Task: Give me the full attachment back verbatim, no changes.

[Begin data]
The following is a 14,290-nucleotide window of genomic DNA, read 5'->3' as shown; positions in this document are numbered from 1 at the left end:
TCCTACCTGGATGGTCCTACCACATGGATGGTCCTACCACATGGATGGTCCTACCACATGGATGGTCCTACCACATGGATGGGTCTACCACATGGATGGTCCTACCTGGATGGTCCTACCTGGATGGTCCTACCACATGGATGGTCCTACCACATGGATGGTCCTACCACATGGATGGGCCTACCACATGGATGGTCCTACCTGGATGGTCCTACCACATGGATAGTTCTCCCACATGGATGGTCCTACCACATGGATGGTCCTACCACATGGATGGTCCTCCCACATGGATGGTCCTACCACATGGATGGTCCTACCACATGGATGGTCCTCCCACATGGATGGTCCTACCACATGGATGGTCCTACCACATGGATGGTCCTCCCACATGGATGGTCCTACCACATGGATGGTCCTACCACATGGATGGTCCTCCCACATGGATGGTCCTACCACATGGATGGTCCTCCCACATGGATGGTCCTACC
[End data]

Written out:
The following is a 14,290-nucleotide window of genomic DNA, read 5'->3' as shown; positions in this document are numbered from 1 at the left end:
TCCTACCTGGATGGTCCTACCACATGGATGGTCCTACCACATGGATGGTCCTACCACATGGATGGTCCTACCACATGGATGGGTCTACCACATGGATGGTCCTACCTGGATGGTCCTACCTGGATGGTCCTACCACATGGATGGTCCTACCACATGGATGGTCCTACCACATGGATGGGCCTACCACATGGATGGTCCTACCTGGATGGTCCTACCACATGGATAGTTCTCCCACATGGATGGTCCTACCACATGGATGGTCCTACCACATGGATGGTCCTCCCACATGGATGGTCCTACCACATGGATGGTCCTACCACATGGATGGTCCTCCCACATGGATGGTCCTACCACATGGATGGTCCTACCACATGGATGGTCCTCCCACATGGATGGTCCTACCACATGGATGGTCCTACCACATGGATGGTCCTCCCACATGGATGGTCCTACCACATGGATGGTCCTCCCACATGGATGGTCCTACC